Studies show varying costs for coverage under Obamacare

Tony PughMcClatchy Washington Bureau

A flurry of new reports from prominent health care research organizations show the cost of individual health coverage under Obamacare will vary widely among states next year, but drastic predictions of premium “sticker shock” have not materialized thus far.

New research by the Kaiser Family Foundation, the RAND Corp. and Avalere Health have found competitive, affordable prices for individual coverage in states where the information is available. Those states include Washington, California, Florida, South Carolina and Texas.

“Our analysis found no widespread trend toward sharply higher prices in the individual market,” said a statement by Christine Eibner, a senior economist at RAND, a non-profit research organization based in Santa Monica, Calif.

The report from the nonpartisan Kaiser Family Foundation examined individual premiums for the largest cities in 17 states that have released either actual 2014 premium rates or rate requests from insurers.

“We know what the cost of employer-based insurance is, and these rates are what you’d expect to see for similar benefits,” said Gary Claxton, vice president of the Kaiser Family Foundation. “These rates don’t look to be so high that we should have the sort of widespread sticker shock.”

New research by the conservative Manhattan Institute appears to be an outlier. Its report found nine states will see premiums increase, on average, under Obamacare next year, while five others will see average rate declines.

The Affordable Care Act makes sweeping changes to the way health insurance is bought and sold outside the workplace. Beginning next year, insurers in the individual market must provide beefed-up coverage and cannot deny insurance based on current or past health problems.

The estimated 125 million Americans with job-based coverage won’t be affected by the changes.

In fact, only 15.4 million people purchase individual policies. But that number will increase dramatically, beginning next year, when premium tax credits become available to help low- and middle-income people buy individual policies in the new state insurance marketplaces. An estimated 80 percent of marketplace enrollees will qualify for the tax credits.

The Kaiser study found that monthly premiums for a 40-year-old earning nearly $29,000 will run about $146 per month in Baltimore next year and $155 in Albuquerque, N.M., for the cheapest “Bronze” plan, which covers 60 percent of health care costs.

The insurance marketplaces divide individual coverage into four tiers based on the portion of medical expenses they cover. “Silver” plans cover 70 percent, “Gold” plans cover 80 percent and “Platinum” plans cover 90 percent.

Residents in Seattle and Portland, Ore., will pay $213 and $165 monthly respectively for the same lowest-cost Bronze plan, which will cost $308 in New York City and $336 in Burlington, Vt.

Kaiser estimates that tax credits will lower the cost to $111 in Baltimore, $136 in Albuquerque, $123 in Seattle, $157 in Portland, $111 in New York and $116 in Burlington.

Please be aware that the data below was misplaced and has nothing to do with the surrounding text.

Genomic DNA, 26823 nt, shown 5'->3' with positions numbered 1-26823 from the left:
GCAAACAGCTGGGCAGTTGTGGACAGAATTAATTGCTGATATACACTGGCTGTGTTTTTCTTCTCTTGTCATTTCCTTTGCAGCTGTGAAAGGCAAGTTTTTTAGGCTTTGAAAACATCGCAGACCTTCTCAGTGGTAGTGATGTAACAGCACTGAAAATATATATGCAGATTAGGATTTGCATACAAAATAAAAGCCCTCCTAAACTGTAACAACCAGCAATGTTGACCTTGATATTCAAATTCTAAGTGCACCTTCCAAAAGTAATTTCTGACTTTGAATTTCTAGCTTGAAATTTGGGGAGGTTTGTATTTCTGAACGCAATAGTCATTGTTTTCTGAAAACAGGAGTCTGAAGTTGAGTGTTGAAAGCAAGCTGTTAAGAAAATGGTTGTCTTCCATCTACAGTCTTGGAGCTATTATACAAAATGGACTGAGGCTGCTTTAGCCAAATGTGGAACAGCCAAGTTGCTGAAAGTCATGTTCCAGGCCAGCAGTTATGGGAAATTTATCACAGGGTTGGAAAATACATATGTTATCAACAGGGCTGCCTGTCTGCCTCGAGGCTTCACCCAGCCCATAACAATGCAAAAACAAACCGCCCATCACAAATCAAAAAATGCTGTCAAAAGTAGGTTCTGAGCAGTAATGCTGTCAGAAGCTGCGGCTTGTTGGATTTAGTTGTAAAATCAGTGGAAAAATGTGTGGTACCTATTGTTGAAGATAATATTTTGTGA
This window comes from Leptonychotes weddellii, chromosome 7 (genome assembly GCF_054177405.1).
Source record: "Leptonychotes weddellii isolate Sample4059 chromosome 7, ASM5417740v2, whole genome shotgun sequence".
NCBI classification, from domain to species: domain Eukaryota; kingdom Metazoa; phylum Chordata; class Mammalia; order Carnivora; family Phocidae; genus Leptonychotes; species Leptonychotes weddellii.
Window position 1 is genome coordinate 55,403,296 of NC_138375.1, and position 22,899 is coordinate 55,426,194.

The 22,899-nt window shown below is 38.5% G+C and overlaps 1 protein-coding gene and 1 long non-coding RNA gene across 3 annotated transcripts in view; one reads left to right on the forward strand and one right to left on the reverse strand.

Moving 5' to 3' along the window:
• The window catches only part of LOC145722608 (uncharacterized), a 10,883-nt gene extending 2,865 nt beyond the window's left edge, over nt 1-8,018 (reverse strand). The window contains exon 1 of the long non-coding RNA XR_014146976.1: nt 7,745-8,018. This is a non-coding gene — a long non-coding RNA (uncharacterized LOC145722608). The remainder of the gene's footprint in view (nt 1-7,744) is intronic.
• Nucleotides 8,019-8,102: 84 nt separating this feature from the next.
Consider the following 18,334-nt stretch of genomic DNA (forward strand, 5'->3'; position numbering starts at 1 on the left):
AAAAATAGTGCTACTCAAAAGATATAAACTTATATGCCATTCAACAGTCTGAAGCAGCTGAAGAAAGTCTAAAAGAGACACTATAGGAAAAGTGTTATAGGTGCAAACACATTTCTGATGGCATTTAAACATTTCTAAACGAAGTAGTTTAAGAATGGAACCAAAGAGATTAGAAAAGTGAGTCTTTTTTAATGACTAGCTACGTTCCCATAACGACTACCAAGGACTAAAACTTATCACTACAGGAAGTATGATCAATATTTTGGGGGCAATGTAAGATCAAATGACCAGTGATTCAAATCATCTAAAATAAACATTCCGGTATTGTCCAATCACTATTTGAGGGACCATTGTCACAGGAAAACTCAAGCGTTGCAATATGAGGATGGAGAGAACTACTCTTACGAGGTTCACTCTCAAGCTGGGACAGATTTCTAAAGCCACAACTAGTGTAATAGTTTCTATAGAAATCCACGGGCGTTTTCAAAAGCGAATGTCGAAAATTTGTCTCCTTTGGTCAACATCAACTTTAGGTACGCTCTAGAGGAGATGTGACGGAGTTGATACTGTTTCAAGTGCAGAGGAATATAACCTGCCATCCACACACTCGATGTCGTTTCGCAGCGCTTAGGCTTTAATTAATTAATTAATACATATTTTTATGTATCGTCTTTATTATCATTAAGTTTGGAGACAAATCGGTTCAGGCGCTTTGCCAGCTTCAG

“It’s hard to believe we’ll see things that are way different from this in other places, but there could be a few surprises,” Claxton said.

The Manhattan Institute expects such surprises. The institute found that individual premiums will rise in states like New Mexico, Vermont, South Dakota and Connecticut, while Maine, Colorado, Ohio and New York will see rates decline on average.

Ohio, which is projected by the institute to see a 30 percent decline in average premiums, is notable because the state insurance department predicted in June that rates would rise by 81 percent next year, and then lowered the projected increase to 41 percent in August.

Avik Roy, a Manhattan Institute senior fellow and an ardent critic of Obamacare, said Ohio’s surprising numbers stem from the different methodologies used by the state and the institute.

In a study of 12 states, Avalere found that minimum premiums for a 40-year-old non-smoker averaged $261 for a Silver plan. Maryland had the lowest-cost Silver plan at $197 per month, while Vermont’s lowest-priced Silver plan cost the most at $383.

“Regardless of whether the state or federal government is operating the exchange, we are seeing competitive Silver premiums in the low $200 to $300 range in most markets,” said Caroline Pearson, Avalere vice president.

Although tax credits are based on the second-lowest-cost Silver plan, individuals can use their tax credit toward the purchase of a cheaper Bronze plan.

Pearson said these “buy downs” will be a likely occurrence.

“We expect consumers to disproportionately enroll in lower-cost plans,” Pearson said. “Bronze plans are offering a significant reduction in monthly costs relative to Silver products, which is likely to entice healthier enrollees to opt for a less generous benefit package.”

The RAND Report on the Affordable Care Act
The Kaiser Family Foundation report
Manhattan Institute interactive graphic
Avalere report
By Tony Pugh
McClatchy Washington Bureau